Drivers

Ash Palmer found the perfect way to commit suicide. It’s foolproof, painless, and it pays well.

He’ll be helping a big tech company out of a bind: the robotic fighting vehicles they promised to deliver aren’t working very well. Even the most inexperienced human could do a better job. Thus, Ash will be hidden inside a vehicle that’s supposed to be unmanned, going into battles that are sure to get him killed.

Ash turns out to be pretty good at driving and targeting, and not very good at dying. Zephyr, another driver, can’t seem to die, either. She calls it cowardice. To Ash, it looks like skill.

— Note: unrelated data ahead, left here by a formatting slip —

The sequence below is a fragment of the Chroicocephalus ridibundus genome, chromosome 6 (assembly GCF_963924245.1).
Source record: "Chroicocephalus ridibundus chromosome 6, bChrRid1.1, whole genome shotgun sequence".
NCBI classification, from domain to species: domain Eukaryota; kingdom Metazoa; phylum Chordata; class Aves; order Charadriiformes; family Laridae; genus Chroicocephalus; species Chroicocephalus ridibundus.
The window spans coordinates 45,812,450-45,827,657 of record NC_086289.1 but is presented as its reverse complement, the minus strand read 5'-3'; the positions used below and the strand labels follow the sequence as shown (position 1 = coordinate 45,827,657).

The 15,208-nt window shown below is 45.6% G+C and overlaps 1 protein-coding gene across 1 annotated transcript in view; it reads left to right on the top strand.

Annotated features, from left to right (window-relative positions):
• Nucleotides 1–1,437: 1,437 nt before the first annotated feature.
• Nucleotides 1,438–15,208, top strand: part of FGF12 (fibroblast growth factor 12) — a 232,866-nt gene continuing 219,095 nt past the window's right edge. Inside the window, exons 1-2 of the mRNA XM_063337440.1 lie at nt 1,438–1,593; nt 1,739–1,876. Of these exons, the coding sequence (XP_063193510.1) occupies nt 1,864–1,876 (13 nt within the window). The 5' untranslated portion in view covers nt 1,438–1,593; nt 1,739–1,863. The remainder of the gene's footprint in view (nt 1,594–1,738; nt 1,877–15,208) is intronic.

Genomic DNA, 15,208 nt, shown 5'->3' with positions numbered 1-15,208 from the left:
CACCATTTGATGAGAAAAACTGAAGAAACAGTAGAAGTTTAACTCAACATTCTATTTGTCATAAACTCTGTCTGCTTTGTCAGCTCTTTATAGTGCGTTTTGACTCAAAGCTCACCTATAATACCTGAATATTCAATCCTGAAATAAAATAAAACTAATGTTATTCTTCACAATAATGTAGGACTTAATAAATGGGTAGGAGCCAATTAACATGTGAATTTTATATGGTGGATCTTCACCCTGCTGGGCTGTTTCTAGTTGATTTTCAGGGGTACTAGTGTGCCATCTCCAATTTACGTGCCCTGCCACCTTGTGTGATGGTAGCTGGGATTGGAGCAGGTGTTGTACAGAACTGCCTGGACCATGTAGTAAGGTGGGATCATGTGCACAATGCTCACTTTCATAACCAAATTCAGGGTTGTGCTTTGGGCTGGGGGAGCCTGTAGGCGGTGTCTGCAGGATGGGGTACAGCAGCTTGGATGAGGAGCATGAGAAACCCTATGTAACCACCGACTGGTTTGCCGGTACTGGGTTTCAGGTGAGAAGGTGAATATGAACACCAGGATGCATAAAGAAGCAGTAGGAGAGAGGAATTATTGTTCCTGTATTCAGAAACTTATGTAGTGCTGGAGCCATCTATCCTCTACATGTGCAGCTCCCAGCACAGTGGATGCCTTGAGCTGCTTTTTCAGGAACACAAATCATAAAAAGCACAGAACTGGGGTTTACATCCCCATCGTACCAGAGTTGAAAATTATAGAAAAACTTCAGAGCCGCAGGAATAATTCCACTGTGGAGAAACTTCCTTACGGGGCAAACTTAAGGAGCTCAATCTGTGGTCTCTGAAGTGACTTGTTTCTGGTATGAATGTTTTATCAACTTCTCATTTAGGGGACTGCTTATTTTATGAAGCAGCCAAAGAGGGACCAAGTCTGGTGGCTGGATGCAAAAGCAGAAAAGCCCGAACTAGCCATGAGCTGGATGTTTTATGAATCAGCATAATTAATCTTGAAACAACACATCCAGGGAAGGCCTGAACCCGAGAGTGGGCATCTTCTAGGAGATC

Ash sees qualities in Zephyr that she can’t, and she knows Ash is stronger than he thinks. Neither wants the other to die, and that gives them something to live for.

But their employer, Nick, needs them killed in action to destroy the evidence of his deception. As far as he’s concerned, his company owns Ash and Zephyr’s lives.

They'll have to fight to get them back.

DRIVERS is contemporary fiction for young adults, 84,000 words long. It’s about depression and suicide, so the subject matter is dark and unusual, but the story is multi-layered and rich. I drew heavily from my own experience with depression, realizing that the disease is different for everyone. DRIVERS is the book I wanted to read when I was Ash’s age.

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